City Without Solution For 'Horrible' Animal Problem

Records Show Shelter Kills 1 Animal Every Hour

Warning: The accompanying video contains graphic images.

The city of Indianapolis is overrun with thousands of unwanted cats and dogs, yet some animal advocates claim leaders are largely ignoring the issue, despite numerous warnings to take action.

Calls about animals are the No. 1 complaint received at the Mayor's Action Center, generating more than 18,000 calls a year.

Yet Indianapolis Animal Care and Control's 2011 budget was $3.5 million, only 0.3 percent of the city's entire budget, Call 6 Investigator Kara Kenney reported.

According to records obtained by the Call 6 investigators, the city euthanized more than 8,877 animals last year, many of them perfectly healthy and adoptable, in part due to a lack of space and resources.

"This is a horrible situation," said Kirsten VantWoud, former kennel manager for Indianapolis Animal Care and Control and currently the operations manager for the Humane Society of Indianapolis. "Animals die in this city every day for absolutely no reason other than there's no place to put them."

The city's website touts Indianapolis as "one of our country's most livable big cities," but animal advocates question how Indianapolis can be a world-class city with such a public health and safety problem.

The Marion County Health Department received 867 animal bite reports last year.

"I had my arm out like that, and he came and grabbed me," said Chad Wasson, a Noblesville resident who said he was attacked by a stray pit bull while landscaping in Indianapolis. "The dog was loose. Obviously, it's a pretty bad epidemic."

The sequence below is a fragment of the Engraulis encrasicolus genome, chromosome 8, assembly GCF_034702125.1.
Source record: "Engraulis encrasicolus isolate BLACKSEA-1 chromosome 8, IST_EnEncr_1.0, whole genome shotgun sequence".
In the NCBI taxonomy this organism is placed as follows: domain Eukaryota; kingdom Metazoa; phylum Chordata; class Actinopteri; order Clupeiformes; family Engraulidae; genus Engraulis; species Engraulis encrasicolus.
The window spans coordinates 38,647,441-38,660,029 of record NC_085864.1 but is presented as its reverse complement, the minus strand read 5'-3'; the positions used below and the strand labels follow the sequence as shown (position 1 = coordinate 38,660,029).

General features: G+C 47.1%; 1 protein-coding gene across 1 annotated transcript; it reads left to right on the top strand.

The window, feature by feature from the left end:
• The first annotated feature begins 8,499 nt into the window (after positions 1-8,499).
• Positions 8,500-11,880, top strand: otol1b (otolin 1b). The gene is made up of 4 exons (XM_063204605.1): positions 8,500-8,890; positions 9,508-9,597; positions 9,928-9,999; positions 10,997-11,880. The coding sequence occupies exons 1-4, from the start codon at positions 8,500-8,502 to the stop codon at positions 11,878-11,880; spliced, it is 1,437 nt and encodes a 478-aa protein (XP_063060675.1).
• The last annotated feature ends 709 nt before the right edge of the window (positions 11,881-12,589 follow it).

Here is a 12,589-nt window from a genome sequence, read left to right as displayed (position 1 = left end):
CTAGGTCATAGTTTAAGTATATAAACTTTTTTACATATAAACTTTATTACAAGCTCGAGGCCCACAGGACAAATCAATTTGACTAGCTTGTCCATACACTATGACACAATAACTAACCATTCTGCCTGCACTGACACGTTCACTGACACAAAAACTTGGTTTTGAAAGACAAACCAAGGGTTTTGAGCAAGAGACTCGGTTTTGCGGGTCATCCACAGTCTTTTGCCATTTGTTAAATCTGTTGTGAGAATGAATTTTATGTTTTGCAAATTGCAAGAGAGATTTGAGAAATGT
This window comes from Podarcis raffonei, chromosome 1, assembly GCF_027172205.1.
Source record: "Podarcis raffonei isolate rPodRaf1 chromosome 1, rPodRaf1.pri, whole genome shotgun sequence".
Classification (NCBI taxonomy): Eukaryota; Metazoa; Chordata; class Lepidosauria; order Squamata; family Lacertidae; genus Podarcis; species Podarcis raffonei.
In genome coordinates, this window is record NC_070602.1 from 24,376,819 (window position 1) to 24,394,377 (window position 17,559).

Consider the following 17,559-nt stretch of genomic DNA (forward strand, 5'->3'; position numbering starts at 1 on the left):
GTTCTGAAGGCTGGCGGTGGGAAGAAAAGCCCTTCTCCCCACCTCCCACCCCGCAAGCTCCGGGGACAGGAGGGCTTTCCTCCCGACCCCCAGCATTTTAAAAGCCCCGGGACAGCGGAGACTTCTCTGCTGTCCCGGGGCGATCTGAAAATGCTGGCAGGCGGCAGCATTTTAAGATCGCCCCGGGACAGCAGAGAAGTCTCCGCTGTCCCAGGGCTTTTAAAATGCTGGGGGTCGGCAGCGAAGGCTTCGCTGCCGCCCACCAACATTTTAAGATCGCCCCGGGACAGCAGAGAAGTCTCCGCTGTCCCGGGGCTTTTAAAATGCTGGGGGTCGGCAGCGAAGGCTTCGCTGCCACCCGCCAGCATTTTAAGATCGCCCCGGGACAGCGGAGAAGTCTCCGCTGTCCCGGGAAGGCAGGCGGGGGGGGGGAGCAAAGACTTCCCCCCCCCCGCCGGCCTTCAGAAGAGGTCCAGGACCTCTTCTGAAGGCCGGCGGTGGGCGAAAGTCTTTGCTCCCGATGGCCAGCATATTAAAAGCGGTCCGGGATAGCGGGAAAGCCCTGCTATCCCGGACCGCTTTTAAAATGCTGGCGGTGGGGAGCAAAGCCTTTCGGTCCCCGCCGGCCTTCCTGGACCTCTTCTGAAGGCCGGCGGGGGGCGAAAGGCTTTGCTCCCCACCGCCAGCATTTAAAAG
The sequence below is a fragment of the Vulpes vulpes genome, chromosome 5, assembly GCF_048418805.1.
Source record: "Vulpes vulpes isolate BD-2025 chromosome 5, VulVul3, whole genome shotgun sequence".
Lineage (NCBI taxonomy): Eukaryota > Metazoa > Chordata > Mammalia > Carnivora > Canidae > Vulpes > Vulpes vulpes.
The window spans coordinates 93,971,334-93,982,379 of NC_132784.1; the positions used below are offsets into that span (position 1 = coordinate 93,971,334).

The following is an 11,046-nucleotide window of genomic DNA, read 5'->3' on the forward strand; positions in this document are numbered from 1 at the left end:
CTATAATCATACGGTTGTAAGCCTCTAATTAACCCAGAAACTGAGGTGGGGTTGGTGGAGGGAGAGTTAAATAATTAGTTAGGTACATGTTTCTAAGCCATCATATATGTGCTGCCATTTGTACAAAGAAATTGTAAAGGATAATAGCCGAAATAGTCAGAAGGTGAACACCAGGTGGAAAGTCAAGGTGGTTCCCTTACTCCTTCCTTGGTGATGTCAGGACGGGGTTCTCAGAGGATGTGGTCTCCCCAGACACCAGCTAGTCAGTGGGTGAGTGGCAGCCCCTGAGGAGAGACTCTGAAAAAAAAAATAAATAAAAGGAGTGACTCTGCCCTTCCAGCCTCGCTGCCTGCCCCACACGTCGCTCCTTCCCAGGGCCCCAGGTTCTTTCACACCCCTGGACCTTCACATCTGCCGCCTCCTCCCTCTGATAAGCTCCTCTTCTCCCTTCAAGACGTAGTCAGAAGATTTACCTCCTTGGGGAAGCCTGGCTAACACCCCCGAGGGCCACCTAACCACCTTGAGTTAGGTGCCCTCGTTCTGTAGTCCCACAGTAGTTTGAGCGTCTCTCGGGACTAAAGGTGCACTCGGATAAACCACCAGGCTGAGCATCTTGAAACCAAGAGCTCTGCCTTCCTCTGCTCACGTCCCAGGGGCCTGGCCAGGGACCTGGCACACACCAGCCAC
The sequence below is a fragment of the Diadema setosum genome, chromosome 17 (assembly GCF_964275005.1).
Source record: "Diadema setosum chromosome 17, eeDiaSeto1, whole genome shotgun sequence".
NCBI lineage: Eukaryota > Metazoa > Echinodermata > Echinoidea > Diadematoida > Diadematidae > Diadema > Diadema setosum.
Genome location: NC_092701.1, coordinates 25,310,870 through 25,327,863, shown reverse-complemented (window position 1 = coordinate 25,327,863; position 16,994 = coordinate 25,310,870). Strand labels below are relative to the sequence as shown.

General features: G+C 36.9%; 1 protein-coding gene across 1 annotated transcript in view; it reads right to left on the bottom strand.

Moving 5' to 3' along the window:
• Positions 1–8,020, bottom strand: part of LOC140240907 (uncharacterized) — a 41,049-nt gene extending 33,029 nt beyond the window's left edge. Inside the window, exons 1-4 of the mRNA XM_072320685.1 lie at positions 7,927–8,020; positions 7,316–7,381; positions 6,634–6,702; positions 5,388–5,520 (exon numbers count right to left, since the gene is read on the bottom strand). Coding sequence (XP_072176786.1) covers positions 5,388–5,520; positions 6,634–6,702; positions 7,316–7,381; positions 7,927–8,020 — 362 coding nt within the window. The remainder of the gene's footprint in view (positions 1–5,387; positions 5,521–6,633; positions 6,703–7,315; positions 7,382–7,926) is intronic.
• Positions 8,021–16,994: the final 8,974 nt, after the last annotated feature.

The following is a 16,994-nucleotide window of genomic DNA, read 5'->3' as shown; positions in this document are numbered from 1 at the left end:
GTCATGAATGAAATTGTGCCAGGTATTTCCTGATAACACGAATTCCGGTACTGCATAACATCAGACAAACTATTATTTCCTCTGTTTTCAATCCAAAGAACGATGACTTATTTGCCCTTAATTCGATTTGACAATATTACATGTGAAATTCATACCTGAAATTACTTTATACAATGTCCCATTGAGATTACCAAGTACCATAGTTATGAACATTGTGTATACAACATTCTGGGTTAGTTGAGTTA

The Call 6 investigators rode along with Indianapolis Animal Care and Control officers, who said they do their best to protect the public from the issue but sometimes end up getting hurt themselves.

While trying to catch three aggressive dogs on the city's east side, one of the dogs bit Officer Amanda Farmer on the leg.

"It's definitely an issue," Farmer said. "Unfortunately, there's not enough of us to respond in time and get out there when we need to."

Several times when the Call 6 investigators were riding with officers, Animal Care and Control officers intercepted stray dogs near schools and children.

"Yeah, it would be a public safety issue," said Officer Emily Clark. "I've only been bit once, but not every officer's as fortunate as I am."

Once confiscated, the animals end up at the city shelter, which has taken in more than 63,000 animals since January 2008.

Records show about half of those animals never made it out alive, which roughly equates to one animal killed every hour.

The Call 6 investigators watched as workers dumped euthanized animals into the garbage to be hauled to a nearby landfill. VantWoud said workers have no choice.

"There's just too many being born," VantWoud said. "It's a very hard thing to take a perfectly placeable, awesome dog and end its life simply because there's not a cage to keep it in."